The Biden administration believes a potential sale of F-16 fighter jets to Turkey would be in line with U.S. national security interests and would also serve NATO’s long-term unity, the State Department said in a letter to Congress that fell short of explicitly supporting the deal. – Reuters 

Turkish military diving teams safely detonated a floating naval mine in the Black Sea, the defence ministry said on Wednesday, the third such mine found in its waters since the Ukraine war. – Reuters 

A Turkish court ruled on Thursday to halt the trial of Saudi suspects over the killing of journalist Jamal Khashoggi and transfer it to Saudi Arabia, a decision that drew condemnation from rights groups and comes as Ankara mends ties with Riyadh. – Reuters 

Erol Onderoglu writes: Khashoggi’s brutal murder shocked the world and triggered widespread outrage. But after three years, and a weak international response to hold Saudi Arabia accountable, Turkey and Saudi Arabia — ranked 153rd and 170th respectively on RSF’s World Press Freedom Index — appear content to let the case fade from memory, with each regime further emboldened to act with impunity against the free press. – Washington Post 


Israeli Prime Minister Naftali Bennett’s government faces a crisis after a lawmaker quit the ruling coalition, leaving it without a majority in parliament less than a year since coming to power. – Wall Street Journal 

With the Russian invasion of Ukraine pressuring western countries to curtail their dependence on Moscow’s gas and oil, Israel is looking to build bridges for regional energy cooperation in the Eastern Mediterranean, in the hopes of offering alternative supplies. – Algemeiner 

Hamas operated an extensive fake profile network on Facebook, using photos of women to lure in and target Israeli security establishment officials, N12 reported on Wednesday. – Jerusalem Post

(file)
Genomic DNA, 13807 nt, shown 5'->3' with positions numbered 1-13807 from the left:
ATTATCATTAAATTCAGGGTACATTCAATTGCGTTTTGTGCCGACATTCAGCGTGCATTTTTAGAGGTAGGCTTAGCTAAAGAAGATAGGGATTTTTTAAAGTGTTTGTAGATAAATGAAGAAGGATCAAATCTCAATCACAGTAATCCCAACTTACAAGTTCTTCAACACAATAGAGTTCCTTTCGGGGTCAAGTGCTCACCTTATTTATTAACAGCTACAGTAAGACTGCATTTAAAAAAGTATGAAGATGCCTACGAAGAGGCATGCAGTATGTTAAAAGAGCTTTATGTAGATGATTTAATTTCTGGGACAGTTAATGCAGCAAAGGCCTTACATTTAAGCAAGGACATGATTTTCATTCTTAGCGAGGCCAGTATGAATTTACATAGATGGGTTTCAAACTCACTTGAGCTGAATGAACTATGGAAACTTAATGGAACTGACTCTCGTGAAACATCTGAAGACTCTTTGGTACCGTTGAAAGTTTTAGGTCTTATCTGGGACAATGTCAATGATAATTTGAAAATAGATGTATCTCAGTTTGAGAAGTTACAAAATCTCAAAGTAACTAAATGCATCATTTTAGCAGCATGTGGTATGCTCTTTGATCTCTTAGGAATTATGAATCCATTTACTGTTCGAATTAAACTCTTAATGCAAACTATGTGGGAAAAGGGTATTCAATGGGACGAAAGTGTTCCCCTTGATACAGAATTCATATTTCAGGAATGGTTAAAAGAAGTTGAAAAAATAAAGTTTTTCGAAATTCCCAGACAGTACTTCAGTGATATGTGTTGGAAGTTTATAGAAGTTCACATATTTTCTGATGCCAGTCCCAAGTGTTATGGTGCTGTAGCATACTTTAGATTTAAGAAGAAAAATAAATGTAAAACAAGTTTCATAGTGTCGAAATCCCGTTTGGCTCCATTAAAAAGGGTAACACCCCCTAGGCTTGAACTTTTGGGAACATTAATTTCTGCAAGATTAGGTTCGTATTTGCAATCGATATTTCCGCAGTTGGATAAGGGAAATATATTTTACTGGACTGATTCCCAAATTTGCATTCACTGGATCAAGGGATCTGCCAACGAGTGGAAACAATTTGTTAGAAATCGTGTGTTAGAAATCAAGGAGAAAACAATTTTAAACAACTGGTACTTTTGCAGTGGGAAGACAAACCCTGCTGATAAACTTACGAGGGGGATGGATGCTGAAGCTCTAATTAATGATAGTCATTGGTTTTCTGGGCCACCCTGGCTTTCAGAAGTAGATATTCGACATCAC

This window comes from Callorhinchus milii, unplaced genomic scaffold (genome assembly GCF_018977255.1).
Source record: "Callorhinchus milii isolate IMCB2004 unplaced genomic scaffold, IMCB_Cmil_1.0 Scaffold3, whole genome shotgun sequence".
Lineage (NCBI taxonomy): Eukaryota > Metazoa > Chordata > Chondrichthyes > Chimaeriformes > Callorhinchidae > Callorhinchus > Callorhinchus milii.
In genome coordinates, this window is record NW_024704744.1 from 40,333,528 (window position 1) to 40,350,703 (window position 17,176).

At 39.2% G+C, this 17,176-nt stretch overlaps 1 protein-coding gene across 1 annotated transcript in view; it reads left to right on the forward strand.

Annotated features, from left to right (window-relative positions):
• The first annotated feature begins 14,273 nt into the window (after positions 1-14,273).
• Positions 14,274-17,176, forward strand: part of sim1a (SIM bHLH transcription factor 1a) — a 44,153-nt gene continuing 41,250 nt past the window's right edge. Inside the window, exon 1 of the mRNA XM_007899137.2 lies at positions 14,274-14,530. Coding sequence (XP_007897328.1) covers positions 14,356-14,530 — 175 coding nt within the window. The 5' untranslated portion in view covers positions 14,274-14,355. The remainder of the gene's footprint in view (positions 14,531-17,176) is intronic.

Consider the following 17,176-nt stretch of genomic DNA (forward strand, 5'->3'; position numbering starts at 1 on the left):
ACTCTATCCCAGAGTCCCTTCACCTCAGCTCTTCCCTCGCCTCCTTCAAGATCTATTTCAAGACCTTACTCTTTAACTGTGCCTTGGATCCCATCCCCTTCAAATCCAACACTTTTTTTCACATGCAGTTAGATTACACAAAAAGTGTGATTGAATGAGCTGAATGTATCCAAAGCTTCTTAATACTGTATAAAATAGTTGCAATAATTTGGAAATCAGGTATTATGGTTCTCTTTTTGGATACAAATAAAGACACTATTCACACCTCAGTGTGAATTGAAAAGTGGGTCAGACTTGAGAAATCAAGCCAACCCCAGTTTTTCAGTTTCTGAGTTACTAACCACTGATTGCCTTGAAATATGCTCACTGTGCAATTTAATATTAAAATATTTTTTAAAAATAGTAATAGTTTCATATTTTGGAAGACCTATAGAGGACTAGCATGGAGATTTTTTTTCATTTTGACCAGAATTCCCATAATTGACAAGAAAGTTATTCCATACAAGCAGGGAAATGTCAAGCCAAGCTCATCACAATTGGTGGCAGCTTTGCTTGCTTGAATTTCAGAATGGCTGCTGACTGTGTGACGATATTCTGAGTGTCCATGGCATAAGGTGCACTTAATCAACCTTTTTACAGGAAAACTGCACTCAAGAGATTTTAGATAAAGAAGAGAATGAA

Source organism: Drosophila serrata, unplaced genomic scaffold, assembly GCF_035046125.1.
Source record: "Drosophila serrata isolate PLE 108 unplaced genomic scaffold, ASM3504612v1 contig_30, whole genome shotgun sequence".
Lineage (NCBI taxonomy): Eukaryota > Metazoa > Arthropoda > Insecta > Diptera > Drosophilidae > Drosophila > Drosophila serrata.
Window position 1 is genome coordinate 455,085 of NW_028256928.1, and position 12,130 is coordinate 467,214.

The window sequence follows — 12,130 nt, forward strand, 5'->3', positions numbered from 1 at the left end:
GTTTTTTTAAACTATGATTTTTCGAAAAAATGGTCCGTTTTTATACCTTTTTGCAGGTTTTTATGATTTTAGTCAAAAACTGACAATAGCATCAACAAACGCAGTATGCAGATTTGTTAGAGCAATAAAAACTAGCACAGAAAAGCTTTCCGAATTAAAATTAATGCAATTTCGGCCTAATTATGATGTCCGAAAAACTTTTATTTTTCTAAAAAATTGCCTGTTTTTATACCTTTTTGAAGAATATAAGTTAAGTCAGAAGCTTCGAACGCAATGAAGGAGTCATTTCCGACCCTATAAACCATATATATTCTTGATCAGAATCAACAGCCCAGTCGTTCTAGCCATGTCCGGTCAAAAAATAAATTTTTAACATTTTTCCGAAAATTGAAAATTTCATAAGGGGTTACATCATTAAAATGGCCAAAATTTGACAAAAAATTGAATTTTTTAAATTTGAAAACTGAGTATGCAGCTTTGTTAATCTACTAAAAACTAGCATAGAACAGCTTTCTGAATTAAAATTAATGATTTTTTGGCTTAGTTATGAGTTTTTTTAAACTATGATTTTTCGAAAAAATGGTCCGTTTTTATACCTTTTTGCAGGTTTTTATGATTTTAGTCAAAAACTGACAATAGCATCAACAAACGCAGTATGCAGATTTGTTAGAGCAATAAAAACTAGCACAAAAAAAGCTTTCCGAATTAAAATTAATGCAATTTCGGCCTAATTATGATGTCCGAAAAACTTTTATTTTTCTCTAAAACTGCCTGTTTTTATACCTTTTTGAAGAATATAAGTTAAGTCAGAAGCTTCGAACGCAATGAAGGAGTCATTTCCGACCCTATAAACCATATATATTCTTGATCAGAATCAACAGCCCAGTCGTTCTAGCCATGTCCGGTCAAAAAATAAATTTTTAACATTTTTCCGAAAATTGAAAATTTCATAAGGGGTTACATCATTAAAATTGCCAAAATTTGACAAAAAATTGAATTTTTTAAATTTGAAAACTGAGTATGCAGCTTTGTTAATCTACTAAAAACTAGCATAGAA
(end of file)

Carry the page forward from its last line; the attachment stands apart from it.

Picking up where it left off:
Israeli leaders reacted with shock and anger last week when it emerged that a Palestinian man who gunned down five people in Bnei Brak had entered Israel via a hole in the West Bank security barrier big enough to drive a car through. But for years, Israeli officials have seemingly turned a blind eye to gaps in the barrier, used daily by thousands of Palestinian laborers who enter Israel illegally. – Times of Israel 

Amid the current escalation of terror attacks in Israel, and as the month of Ramadan begins, officials in Hamas and the Palestinian Islamic Jihad (PIJ) threaten a large-scale and imminent explosion of violence. This  explosion, they say, will  take place on all the fronts – in the West Bank, the Gaza Strip and in the “1948 territories” – and will be “more powerful and painful” for Israel. The officials also reiterated numerous times that Ramadan is the month of jihad, martyrdom and great conquests in Islam. – Middle East Media Research Institute 

Prime Minister Naftali Bennett stated that MK Idit Silman had been threatened by supporters of opposition leader Benjamin Netanyahu and Religious Zionist head Betzalel Smotrich until she “broke” and left the coalition on Wednesday. – Jerusalem Post 

Zev Chafets writes: The Bennett government made some small steps toward introducing a more secular, centrist and calmer political climate. It also showed that there is life after Bibi. But 10 months in office (or even a few months more, if there is an election) have been too short for fundamental change to how the government functions, plans for the future or speaks to the public and the rest of the world. That is a shame. Israel, after more than a decade under Bibi, needed a change. This one, it appears, will be brief. – Bloomberg 

Seth J. Frantzman writes: Iran has used missiles to strike at Erbil and has empowered the Houthis to attack the Gulf, and these moves prove the breadth and daring of Iran’s power and impunity. Russia’s war has also opened a Pandora’s box of impunity for new wars. It is possible Iran will want to test Israel during Ramadan, and now that a political crisis is afoot, Iran could see this as a green light. – Jerusalem Post 

Arabian Peninsula

Yemen’s president dismissed his controversial deputy on Thursday and delegated his own powers to a presidential council in a move backed by Saudi Arabia, removing some obstacles to U.N.-led efforts to revive negotiations to end the seven-year war. – Reuters 

Saudi Arabia on Thursday welcomed the Yemeni president’s decision to transfer his powers to a new presidential council, urged the body to start negotiations with the Houthi group and said it would arrange $3 billion of support to the war-torn country’s economy, state news agency SPA said. – Reuters